Originally from Asia Minor, this sweet was brought to Marseille by the Greeks. The recipe traveled up the Rhône River to Montélimar, where pastry chefs replaced the walnuts with almonds and added egg whites.
For over 200 years Arnaud Soubeyran has been making this confection in copper cauldrons over a bain-marie. Although you can find nougat throughout Provence, it is worth a trip to Arnaud Soubeyran, as they have a museum, shop, and tea room.
La Pompe à l’huile
While it is possible to find calissons and nougats from specialty shops or online, it is harder to find Pompe à l’huile, so you may need to make this yourself. For multi-taskers like me, make the dough, then plan a six-hour gift-wrapping marathon while it rises!
500 g flour
½ tsp salt
3 tbsp orange flower water (use more or less depending on your taste)
125ml olive oil
1 lemon zest
1 orange zest
Prepare the leaven and dough
Dilute the yeast in warm water with ½ tsp sugar and let stand for 15 minutes.
Put the flour and sugar in another bowl.
Add oil, orange flower water, and the zest and mix.
Add the yeast. Knead well.
Roll the dough into a ball, put it into a bowl covered by a dishcloth, and let it rise for 6 hours in a warm place.
Preheat the oven to 180°C, 550°F.
Divide the pastry into two parts and roll each out into two discs 1 cm thick.
Using a knife, make incisions on the surface of the pastry disk.
Brush with egg yolk.
Bake for 15 minutes or until golden and the size has increased.
Makes 2 cakes
Bûche de Noël
The tradition of the yule log dates back to medieval France, when peasants had to bring a large piece of wood to the feudal lord’s manor house as a sort of tax.
Later, they began bringing the wood to their own houses to light the dark winter solstice.
It’s a bit fuzzy how it evolved into a cake, but I’m not upset about the change! If you crumble at the thought of rolling a genoise cake, fear not, most cities have bakeries that will prepare one for you. Let’s make baking next year’s goal!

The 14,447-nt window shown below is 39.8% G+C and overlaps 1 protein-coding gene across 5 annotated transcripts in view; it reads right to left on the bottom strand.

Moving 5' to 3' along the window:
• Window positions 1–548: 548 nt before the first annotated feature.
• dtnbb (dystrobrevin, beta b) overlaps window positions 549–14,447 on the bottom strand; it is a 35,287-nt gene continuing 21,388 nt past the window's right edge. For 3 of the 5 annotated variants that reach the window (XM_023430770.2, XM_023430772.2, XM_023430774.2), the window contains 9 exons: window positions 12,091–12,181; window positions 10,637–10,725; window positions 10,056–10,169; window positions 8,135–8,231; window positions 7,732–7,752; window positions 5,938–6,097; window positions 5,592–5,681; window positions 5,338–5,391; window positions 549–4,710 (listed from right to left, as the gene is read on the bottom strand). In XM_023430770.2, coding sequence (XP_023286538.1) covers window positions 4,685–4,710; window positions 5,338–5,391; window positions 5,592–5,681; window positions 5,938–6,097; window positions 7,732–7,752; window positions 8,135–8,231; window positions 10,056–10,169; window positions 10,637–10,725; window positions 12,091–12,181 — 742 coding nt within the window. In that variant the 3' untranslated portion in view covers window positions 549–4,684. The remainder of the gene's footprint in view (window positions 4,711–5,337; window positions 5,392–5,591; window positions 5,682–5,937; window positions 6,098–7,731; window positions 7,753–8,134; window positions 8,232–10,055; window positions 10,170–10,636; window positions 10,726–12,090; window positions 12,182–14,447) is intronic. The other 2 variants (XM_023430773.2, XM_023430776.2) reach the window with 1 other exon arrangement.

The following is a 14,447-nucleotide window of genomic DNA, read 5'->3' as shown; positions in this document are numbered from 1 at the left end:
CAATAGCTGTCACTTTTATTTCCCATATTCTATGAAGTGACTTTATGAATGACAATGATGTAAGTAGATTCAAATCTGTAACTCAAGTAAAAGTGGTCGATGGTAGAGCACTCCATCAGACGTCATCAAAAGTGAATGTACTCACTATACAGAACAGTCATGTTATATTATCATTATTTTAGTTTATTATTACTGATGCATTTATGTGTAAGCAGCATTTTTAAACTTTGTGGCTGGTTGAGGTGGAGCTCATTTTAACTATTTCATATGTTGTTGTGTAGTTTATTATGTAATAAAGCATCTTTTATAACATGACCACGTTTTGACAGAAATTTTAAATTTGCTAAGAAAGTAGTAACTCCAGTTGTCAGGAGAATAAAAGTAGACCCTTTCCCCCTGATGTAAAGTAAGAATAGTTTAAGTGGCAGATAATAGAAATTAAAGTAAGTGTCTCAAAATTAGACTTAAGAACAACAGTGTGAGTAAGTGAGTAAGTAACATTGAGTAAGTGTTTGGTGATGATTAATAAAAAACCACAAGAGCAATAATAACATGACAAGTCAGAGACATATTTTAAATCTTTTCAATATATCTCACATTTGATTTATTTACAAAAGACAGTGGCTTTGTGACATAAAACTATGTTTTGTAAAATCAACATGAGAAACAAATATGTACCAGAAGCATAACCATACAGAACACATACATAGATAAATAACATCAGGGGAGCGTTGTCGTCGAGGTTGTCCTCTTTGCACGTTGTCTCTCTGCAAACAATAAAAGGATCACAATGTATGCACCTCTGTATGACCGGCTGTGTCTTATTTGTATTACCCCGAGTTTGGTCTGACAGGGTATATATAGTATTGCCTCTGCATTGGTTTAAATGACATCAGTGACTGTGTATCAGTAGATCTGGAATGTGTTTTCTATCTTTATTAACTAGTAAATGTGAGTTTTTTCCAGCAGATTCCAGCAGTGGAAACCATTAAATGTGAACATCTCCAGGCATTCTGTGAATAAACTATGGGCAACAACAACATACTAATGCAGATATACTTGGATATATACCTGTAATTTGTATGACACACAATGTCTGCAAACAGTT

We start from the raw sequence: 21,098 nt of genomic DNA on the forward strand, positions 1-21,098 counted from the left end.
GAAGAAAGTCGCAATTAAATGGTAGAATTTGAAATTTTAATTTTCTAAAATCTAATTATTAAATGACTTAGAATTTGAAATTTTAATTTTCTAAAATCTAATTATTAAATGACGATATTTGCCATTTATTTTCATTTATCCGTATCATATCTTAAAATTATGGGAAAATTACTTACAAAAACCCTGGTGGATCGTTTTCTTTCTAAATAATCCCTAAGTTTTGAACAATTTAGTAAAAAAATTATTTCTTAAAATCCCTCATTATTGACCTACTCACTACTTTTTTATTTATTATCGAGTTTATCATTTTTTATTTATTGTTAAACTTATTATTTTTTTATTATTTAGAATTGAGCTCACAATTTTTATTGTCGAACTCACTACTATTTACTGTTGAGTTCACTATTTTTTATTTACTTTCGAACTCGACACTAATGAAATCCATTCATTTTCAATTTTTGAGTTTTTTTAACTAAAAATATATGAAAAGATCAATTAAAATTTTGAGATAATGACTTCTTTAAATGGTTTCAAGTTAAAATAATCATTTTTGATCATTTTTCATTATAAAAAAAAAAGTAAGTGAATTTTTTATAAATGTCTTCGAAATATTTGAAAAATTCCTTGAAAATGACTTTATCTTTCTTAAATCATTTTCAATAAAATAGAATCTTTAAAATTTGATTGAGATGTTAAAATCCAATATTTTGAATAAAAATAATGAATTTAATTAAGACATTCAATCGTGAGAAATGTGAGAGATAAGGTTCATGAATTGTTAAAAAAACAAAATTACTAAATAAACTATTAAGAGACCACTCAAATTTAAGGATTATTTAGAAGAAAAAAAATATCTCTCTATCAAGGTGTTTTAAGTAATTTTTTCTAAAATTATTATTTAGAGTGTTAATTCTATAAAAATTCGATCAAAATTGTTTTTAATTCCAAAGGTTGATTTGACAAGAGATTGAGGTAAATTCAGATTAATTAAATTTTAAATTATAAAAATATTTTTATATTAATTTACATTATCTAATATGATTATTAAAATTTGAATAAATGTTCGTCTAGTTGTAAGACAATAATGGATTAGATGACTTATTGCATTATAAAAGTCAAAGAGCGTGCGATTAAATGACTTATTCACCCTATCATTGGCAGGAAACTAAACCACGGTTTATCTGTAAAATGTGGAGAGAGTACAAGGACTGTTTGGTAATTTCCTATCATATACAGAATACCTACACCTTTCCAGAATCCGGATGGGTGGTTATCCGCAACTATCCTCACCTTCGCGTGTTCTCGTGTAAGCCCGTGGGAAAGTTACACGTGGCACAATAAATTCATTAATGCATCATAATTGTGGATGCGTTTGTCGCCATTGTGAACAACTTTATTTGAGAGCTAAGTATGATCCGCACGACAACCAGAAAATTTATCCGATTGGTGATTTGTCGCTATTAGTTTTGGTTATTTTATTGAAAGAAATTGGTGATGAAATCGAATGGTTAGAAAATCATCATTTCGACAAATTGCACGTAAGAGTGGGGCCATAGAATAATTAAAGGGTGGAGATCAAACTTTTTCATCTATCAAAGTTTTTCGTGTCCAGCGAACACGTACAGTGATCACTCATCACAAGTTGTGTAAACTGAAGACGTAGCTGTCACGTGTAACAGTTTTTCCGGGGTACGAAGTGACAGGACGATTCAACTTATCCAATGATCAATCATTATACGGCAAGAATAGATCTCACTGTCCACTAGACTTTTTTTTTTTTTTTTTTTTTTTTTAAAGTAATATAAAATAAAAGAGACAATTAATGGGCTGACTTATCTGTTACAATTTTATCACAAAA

I am constantly trying to wrap up France and bring it home with me in a suitcase. About 15 years ago, while in the heart of Provence, where santonniers handcraft miniatures of each townsperson and animal to bear witness at the birth of baby Jesus in the crèche (nativity scene), I decided to start a collection of my own.
Provençaux, faisons donc la crèche: c’est la plus belle de nos traditions provençales” – R. P. Vial
The tradition of la crèche in Provence, and particularly in Marseille, dates back to the 17th century. There are “church” nativity scenes featuring larger figures, as well as the ones made up of smaller figurines that families put in their homes.
Santons: starting your collection
If you do start your santon collection in France, be sure to note the size of your figurines. They can vary from 4-5 cm to 10-12 cm! Your 8cm baker may feel a bit sheepish around a 12 cm farmer! My santons measure 7 cm.
I started my collection in the small village of Séguret, near Vaison-la-Romaine.
I agonized over which pieces to get, but decided to start with the Sainte Famille and stable. Every year I add on – a few more villagers, (there is everything from the butcher, the baker, and the candlestick maker!), a few animals (I can’t get enough sheep and goats!) And some buildings and landscape pieces – a fountain, a bridge … even a pétanque court!
I love everything about this tradition, and it gives me such joy to unwrap each tiny treasure and reassemble the scene for the season.
The Christmas markets in Provence have an overwhelming amount of santons to choose from, but even if you are not there during December you can still find shops that sell them.
Not sure how to set it up? There are no hard and fast rules – just let your creativity flow! You can also find inspiration at one of the santon museums in Les Baux-de-Provence, Fontaine de Vaucluse, or Marseille.
Wishing you and yours un très Joyeux Noël
Are you familiar with the Provencal tradition of 13 desserts? Please share your experiences below.